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1 of 1 people found the following review helpful
5.0 out of 5 stars Good Old Inspector Morse
Brilliant story by Colin Dexter fantasically read by Kevin Whately. Loved it. Wish it was longer! :-)
Published on 13 Feb 2010 by NikNik

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1 of 1 people found the following review helpful
3.0 out of 5 stars A rather difficult Inspector Morse mystery
For Oxford, the arrival of 27 American tourists is nothing out of the ordinary ... until one of their number is found dead in Room 310 of the Randolph Hotel. It looks like a sudden - and tragic - accident. Only Chief Inspector Morse appears not to overlook the simultaneous theft of a jewel-encrusted antique from the victim's handbag. Then, two days later, a naked and...
Published on 28 Aug 2009 by Thomas Koetzsch


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1 of 1 people found the following review helpful
5.0 out of 5 stars Good Old Inspector Morse, 13 Feb 2010
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NikNik "NJ" (Marlow, Buckinghamshire, UK) - See all my reviews
Brilliant story by Colin Dexter fantasically read by Kevin Whately. Loved it. Wish it was longer! :-)
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1 of 1 people found the following review helpful
3.0 out of 5 stars A rather difficult Inspector Morse mystery, 28 Aug 2009
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This review is from: The Jewel That Was Ours (Inspector Morse) (Paperback)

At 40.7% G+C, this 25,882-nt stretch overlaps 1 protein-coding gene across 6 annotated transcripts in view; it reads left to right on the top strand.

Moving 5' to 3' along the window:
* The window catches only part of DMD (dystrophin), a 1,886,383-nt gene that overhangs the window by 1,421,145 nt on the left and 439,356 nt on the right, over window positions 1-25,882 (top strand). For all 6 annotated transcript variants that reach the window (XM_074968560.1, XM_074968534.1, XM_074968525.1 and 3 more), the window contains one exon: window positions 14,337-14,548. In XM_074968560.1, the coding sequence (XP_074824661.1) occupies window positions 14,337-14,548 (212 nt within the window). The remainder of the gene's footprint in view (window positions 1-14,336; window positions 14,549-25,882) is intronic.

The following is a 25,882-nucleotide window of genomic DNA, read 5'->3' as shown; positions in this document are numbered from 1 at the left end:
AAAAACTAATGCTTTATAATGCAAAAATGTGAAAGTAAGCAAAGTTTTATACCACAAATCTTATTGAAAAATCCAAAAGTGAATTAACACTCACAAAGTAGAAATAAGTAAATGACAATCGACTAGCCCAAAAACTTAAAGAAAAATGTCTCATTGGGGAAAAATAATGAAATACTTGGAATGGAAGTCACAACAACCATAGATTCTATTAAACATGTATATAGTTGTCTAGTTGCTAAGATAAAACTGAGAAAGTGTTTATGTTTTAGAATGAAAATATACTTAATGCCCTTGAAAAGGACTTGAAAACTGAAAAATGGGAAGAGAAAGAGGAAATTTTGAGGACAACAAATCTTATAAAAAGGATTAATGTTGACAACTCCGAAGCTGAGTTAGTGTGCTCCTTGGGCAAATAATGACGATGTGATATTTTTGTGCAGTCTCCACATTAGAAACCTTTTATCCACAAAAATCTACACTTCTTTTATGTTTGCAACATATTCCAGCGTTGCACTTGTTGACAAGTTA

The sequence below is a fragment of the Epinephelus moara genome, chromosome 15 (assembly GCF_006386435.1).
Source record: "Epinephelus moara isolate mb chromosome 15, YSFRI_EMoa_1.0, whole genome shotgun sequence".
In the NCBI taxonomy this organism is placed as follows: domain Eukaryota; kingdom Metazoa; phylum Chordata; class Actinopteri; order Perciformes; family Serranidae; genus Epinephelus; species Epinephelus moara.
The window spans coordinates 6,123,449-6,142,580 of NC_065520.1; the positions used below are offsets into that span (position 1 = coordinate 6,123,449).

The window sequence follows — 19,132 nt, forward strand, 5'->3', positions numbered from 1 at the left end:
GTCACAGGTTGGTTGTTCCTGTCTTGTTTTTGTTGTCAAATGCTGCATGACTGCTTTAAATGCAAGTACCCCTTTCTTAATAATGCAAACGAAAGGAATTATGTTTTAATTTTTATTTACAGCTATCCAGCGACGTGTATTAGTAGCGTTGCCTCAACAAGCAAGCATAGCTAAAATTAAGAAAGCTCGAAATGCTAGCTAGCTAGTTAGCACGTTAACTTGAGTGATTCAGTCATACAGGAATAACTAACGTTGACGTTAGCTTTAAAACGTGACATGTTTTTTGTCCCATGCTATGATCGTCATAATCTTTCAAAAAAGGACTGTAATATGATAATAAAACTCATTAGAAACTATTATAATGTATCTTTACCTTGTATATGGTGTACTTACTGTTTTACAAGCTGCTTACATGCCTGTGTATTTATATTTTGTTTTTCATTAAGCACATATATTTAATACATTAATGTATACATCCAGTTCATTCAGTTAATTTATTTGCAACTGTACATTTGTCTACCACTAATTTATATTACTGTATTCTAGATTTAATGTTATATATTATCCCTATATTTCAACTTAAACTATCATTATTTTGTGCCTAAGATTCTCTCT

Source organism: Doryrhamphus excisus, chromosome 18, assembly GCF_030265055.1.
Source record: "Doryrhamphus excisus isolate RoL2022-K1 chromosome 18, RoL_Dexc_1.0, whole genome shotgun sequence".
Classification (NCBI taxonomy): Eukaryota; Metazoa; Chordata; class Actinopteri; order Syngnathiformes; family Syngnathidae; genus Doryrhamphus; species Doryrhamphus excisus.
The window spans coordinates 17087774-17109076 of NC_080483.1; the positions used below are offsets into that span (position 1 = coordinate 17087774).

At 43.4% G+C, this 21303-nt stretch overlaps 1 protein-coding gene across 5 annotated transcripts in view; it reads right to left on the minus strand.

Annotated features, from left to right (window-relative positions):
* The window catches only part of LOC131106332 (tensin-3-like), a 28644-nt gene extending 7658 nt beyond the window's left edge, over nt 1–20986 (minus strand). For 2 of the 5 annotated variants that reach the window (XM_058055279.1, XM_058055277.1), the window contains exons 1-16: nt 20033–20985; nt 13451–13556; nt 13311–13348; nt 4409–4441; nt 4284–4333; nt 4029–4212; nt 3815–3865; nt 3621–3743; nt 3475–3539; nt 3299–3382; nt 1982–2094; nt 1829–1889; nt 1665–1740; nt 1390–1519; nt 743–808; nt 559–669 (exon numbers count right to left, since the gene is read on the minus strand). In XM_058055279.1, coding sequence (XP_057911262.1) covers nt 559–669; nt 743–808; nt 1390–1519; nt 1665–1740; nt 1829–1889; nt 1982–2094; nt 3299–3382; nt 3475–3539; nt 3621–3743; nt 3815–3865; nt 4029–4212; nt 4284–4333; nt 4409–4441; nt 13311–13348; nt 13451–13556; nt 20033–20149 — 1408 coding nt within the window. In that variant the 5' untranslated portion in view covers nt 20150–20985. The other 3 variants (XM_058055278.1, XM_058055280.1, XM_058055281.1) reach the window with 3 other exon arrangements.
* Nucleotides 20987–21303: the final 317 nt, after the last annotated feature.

For Oxford, the arrival of 27 American tourists is nothing out of the ordinary ... until one of their number is found dead in Room 310 of the Randolph Hotel. It looks like a sudden - and tragic - accident. Only Chief Inspector Morse appears not to overlook the simultaneous theft of a jewel-encrusted antique from the victim's handbag. Then, two days later, a naked and battered corpse is dragged from the River Cherwell. A coincidence? Maybe. But this time Morse is determined to prove the link ... .

That's the book in a nutshell and I am not giving anything away here because this is what it says on the back of the book. You can read it before you read the book.

Even though one can rather quickly establish an idea why the old lady is dead and who stole the antique and who might have done her in, all this does not seem to be important to Chief Inspector Morse. He completely ignores the old lady and her jewel and concentrates solely on the other corpse. In the end, he solves that murder and it does make sense in a way. He also solves the death of the old lady and the possible whereabouts of the antique, but these really do appear as an unimportant side-affair.

What I didn't particularly like about the book is that because of so many people involved - some of whom entertain rather interesting relationships amongst themselves - there are too many potential plots, which made it rather difficult for me to figure out what is happening. And because of that I found it almost impossible to follow Inspector Morse's train of thought. If it wasn't for his great reckoning at the end of the book, I would be left in the middle of nowhere.

On a positive note, the title of the book is excellent. The reader may have an idea what is meant by `The Jewel' but towards the end of the book it becomes quite clear that there is more than one possibility.

If you are new to Colin Dexter I would recommend one of his earlier books to begin with instead because this one might put you off Colin Dexter altogether. And that would be a shame.